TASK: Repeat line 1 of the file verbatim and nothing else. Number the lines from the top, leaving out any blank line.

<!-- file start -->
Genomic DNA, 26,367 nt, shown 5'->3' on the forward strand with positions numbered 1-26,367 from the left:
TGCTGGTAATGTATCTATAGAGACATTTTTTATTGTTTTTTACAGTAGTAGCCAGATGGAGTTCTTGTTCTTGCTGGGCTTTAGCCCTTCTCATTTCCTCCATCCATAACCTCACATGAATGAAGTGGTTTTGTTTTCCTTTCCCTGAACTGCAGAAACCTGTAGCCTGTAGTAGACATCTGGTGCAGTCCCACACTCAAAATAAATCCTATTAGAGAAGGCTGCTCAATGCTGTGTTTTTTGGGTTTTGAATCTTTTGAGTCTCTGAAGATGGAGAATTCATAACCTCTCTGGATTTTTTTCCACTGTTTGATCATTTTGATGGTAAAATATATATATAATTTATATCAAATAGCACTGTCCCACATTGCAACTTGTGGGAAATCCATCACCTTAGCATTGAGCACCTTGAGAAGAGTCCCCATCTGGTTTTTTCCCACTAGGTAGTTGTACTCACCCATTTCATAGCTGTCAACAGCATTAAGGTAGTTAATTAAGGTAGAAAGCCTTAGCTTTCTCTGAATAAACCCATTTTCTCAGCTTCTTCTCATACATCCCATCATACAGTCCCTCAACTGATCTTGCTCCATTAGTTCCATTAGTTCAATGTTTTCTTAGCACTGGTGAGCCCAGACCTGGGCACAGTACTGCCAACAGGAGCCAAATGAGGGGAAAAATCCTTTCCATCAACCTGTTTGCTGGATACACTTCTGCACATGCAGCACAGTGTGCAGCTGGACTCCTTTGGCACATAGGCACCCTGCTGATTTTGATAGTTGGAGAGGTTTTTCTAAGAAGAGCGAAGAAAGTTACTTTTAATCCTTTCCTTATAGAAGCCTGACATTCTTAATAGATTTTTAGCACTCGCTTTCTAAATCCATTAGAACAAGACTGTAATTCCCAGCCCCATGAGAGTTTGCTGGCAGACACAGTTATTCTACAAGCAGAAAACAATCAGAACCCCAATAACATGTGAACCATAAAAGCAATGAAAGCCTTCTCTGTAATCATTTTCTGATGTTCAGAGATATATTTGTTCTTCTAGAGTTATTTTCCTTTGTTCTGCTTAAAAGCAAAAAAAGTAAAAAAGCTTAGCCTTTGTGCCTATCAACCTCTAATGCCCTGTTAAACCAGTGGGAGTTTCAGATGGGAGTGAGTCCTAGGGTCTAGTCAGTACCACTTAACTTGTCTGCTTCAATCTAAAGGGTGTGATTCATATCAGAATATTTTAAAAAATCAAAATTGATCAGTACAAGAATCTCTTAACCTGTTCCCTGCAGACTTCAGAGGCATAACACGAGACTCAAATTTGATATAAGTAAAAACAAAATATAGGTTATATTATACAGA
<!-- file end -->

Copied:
Genomic DNA, 26,367 nt, shown 5'->3' on the forward strand with positions numbered 1-26,367 from the left: